Why CSR matters
“Is the business of business really just business? Is business all about profit? Or is business capable of being something more? You are the future business leaders so you will decide.”
These were the first words spoken to our business class on our first day of university. In the following weeks we examined the Business-Government-Society relationship, paying particular attention to the stakeholder model - the concept that a business provides value to society as a whole rather than just its shareholders. Having a conscience and pursuing a career in business no longer seemed like the laughable paradox our peers in other faculties joked about (there were endless comparisons between us and the ‘Wolf of Wall Street’ Jordan Belfort).
For me, this was an important revelation. At 21 years of age, I am a ‘millennial’, representative of a generation of consumers that is recognized as being markedly more socially conscious than those that have gone before. It's an awareness that drives our career decisions, as evidenced by the fact that, three quarters of millennial candidates consider the social and environmental impact of prospective employers according to the ‘2015 Cone Communications Millennial CSR Study’.
With millennials now making up more than a third of the workforce, talent acquisition and employment brand professionals would be wise to keep this motivation in mind when building the candidate persona for that target audience. Millennials have been brought up to save energy, recycle and purchase Fair Trade goods so it is only natural that they aspire to meaningful employment which reflects their personal values.
How to Enhance your Employer Brand with CSR
While CSR policies are often criticized as a cynical PR fad of “greenwashing”, there’s no doubt that CSR is becoming increasingly important in terms of talent acquisition. CSR is a prime example of how your consumer marketing and recruitment marketing initiatives complement each other.
The core CSR pillars of diversity, the environment, and the community feature at the heart of the best careers website landing pages and social media engagement, rather than being tucked away in convoluted 40 page PDF reports.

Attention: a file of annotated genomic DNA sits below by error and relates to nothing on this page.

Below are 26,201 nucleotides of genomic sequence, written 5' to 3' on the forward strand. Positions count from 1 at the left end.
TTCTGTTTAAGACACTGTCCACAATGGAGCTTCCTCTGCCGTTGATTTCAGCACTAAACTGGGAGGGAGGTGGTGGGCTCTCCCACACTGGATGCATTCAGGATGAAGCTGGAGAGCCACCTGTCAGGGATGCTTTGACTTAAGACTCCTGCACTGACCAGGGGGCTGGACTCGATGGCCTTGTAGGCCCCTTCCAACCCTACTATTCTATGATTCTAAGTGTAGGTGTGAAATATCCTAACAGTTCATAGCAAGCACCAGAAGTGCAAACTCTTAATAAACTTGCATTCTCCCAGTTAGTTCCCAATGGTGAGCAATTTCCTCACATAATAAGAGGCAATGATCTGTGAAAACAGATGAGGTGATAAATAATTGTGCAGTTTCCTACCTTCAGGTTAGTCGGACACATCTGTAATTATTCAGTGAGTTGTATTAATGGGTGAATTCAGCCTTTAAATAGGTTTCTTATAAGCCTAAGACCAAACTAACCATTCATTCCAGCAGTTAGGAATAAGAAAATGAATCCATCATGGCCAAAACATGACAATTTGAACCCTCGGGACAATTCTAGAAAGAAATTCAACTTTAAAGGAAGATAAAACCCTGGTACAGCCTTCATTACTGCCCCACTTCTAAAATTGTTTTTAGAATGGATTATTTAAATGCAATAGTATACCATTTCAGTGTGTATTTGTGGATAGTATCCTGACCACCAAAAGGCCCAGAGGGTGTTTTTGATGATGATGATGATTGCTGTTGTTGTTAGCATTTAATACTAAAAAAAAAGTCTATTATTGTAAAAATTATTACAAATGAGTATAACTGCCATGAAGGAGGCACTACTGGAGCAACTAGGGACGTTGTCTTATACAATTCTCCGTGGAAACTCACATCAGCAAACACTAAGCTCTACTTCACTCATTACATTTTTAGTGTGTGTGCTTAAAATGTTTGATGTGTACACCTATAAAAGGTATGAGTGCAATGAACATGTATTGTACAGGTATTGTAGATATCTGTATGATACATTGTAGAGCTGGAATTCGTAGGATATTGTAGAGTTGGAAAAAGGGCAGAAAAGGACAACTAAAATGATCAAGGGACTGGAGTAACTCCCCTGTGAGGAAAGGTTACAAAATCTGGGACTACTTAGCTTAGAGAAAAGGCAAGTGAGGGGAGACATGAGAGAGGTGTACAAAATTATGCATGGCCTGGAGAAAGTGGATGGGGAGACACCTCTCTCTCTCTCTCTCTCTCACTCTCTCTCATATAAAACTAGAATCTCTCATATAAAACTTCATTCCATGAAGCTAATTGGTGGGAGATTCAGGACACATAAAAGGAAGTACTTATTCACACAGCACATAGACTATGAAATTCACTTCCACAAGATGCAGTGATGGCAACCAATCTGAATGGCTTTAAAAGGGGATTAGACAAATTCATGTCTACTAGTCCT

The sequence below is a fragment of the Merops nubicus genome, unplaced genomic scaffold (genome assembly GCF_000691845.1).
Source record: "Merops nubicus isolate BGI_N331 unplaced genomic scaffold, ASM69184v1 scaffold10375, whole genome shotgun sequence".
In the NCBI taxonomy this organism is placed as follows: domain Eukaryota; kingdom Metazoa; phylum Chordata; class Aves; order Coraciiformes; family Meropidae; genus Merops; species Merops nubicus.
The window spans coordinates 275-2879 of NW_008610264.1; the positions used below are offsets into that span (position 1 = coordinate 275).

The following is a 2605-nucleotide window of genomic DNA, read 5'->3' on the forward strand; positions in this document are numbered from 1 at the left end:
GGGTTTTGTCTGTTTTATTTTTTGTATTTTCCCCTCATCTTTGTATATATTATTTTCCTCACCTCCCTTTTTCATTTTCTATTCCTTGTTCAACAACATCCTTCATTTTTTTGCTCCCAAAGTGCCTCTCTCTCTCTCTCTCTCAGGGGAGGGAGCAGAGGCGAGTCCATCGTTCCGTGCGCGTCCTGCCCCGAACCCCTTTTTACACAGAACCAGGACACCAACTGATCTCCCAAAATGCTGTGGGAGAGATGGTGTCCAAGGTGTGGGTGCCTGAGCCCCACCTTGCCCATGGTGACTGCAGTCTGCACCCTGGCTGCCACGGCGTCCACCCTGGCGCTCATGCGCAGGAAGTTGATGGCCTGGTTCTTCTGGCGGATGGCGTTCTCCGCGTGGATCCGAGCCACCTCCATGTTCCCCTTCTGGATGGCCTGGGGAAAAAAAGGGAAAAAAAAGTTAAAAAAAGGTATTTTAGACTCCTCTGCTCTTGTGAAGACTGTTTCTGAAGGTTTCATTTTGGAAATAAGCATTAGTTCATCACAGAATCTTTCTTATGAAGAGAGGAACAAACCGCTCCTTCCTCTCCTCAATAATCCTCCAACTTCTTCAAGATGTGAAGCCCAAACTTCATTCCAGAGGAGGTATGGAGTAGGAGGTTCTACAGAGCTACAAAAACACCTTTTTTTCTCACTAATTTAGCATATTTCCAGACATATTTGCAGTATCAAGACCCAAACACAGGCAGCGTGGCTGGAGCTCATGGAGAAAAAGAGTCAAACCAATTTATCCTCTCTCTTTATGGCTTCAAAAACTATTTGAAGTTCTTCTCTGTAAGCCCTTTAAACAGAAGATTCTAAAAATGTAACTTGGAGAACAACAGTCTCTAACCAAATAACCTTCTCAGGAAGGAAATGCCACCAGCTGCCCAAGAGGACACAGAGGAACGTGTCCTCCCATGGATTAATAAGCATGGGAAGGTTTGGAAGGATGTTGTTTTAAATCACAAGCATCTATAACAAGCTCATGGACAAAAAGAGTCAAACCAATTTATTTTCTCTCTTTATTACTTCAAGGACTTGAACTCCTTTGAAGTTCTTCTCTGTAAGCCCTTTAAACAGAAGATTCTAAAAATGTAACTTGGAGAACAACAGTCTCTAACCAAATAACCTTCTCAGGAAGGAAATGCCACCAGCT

Putting CSR to the fore of your employer brand persuades candidates of the serious commitment of your company to CSR and how prospective employees will be able to contribute to the triple bottom line of people, planet and profit.
After comparing the websites and Facebook pages of dozens of investment banks, auditing firms, technology companies and management consulting companies competing for interns and graduates in the ‘War for Talent’, I concluded that Accenture distinguishes itself with seamless integration of CSR into its employer brand.
So what lessons can TA managers learn from Accenture’s highly visual website and Facebook page?
Targets and metrics: recruiters look for candidates that know what they’re talking about. Likewise, candidates don’t want to hear waffle from companies. Stop tossing the buzzwords like “sustainability” around and provide targets and metrics we can evaluate. Accenture’s website clearly states its objective of achieving a 50/50 gender balance in the workplace by 2025 while interactive graphs demonstrate that the company has slashed carbon emissions per employee by 47%. Whether it's revenues, gender parity or carbon emissions reduction, people like to see tangible progress towards a specific goal.
Employee Generated Content: millennials aren’t going to be won over by the stock photo collages of women and non-Caucasians that have become commonplace on career websites. Candidates want to be able to relate to the company by hearing the employee stories. Accenture’s Facebook page features videos of employees volunteering, discussing LGBTQ+ inclusion within the workplace etc. Nothing works better for a consumer brand than other consumers endorsing it; the same principle applies for recruitment marketing!
While Accenture is an advocate of sustainability and diversity at an international level, it “also supports a number of causes in the communities that it is involved in” according to Walker Hart, a summer intern in the Dublin branch. When considering his internship options, Accenture’s CSR activities “played a pretty big role” in clinching him.
Relevant content and a strong EVP (Employee Value Proposition) portray a positive culture to millennials like Walker. While your company will attract candidates with a variety of personalities and interests, CSR is an effective way for your company to build a bridge with candidates and invite them to join a community of like-minded people.
Think of CSR as having long term benefits; your employer brand will stay in the minds of passive candidates who may not actively be seeking a new job now but who may consider applying to the organization in the future when they are ready to move on to their next challenge.
For more on attracting and retaining millennial workers in the financial services industry, check out the Clinch eBook, Recruiting for Financial Services: Headline Challenges and How Recruitment Marketing Can Help